his heartfelt apologies today to BP in his opening remarks at the investigative hearing into the Gulf Oil Spill. No, wait... let me clarify... he offered the apology directly to Tony Hayward. Tony Hayward. The Kaiser Soze of corporate insensitivity. Congressman Barton referred specifically to what most people have characterized as the fairly brilliant move on President Obama's part of convincing BP not to pay dividends this month, but to put the $20 billion dollars into an escrow account that would be used to fund clean-up efforts in the Gulf, and to compensate businesses and individuals who would bring claims against BP for business and personal losses suffered as a result of the spill.
“I’m ashamed of what happened in the White House yesterday,” Mr Barton said, referring to President Obama’s announcement about the liability fund. “I think it is a tragedy of the first proportion that a private corporation can be subjected to what I would characterize as a shakedown, in this case, a $20 billion shakedown.”
A shakedown? Really? Apparently, Congressman Barton doesn't feel that BP has a responsibility here to clean up their mess. Apparently, he'd just as soon use taxpayer dollars to do this, so that the oil money that he's accepted over the years to get himself elected to Congress (presumably because he's so stupid as to be virtually unemployable in any other field of endeavor) doesn't get spent now on reimbursing the losses caused by their carelessness.
As expected, Barton took immediate hits during the hearing from Democrats about his statements. But certainly his fellow Republicans supported him and agreed with his comments, right? Errr... uh... not so much.... Fellow GOP Representative Jeff Miller, who represents the Florida panhandle, an area likely to be very hard hit by this spill, called Barton's statements "reprehensible" and called for Barton to step down as ranking Republican on the House Energy and Commerce Committee. John Boehner (R-Ohio) (who took his own knocks last week by implying that President Obama was using the Gulf oil spill to make political hay at BP's expense) joined with Eric Cantor (R-Virginia) and Mike Pence (R-Indiana), calling Barton into a closed-door meeting during a recess in the hearings (for what one can only assume were a few well-chosen words beginning with the rhetorical, "Are you out of your fucking mind?"), and later released a statements saying Barton's statements were wrong and that BP should pay for all damages.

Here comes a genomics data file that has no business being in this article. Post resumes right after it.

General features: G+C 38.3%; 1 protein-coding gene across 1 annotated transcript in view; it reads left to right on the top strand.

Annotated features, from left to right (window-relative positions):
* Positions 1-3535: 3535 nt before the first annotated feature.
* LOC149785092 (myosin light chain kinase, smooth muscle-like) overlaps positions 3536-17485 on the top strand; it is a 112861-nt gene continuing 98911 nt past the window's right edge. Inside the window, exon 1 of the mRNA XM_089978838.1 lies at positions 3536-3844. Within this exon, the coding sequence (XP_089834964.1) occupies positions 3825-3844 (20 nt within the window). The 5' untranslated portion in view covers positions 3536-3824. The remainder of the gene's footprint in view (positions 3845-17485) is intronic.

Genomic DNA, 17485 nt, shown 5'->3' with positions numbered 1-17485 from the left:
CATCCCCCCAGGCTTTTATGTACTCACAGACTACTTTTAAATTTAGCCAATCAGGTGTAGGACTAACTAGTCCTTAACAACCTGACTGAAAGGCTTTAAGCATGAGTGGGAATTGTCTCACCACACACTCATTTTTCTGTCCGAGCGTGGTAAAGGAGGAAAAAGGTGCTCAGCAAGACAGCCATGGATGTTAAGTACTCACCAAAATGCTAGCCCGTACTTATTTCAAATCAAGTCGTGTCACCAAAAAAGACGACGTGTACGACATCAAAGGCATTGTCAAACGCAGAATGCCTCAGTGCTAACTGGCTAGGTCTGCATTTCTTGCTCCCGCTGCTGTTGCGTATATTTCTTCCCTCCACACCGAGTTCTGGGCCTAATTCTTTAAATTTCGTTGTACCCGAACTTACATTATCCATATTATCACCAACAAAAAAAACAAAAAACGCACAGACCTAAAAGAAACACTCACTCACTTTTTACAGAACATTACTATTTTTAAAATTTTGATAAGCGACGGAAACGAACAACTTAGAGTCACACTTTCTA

So, at the very least, BP supported Barton's characterization of the escrow fund as a "shakedown" or a "slush fund," right? Nope. Nope. One of the few questions that Hayward actually answered was that he didn't feel that the escrow fund was a "slush fund" and would not have characterized the meeting as a "shakedown."
Later, Barton tried to apologize, but seemed to lose his ability to speak English. I guess his ability to speak operates in direct proportion to which ass he's kissing at the time he's talking.
Along with Michele Bachmann, who called the escrow fund a "redistribution of wealth," and the fifth incident today where Republicans blocked the lifting of the ceiling on BP's financial liability, it's become clear that the GOP is firmly on the side of the oil companies. I'm curious how well that's going to play, come November.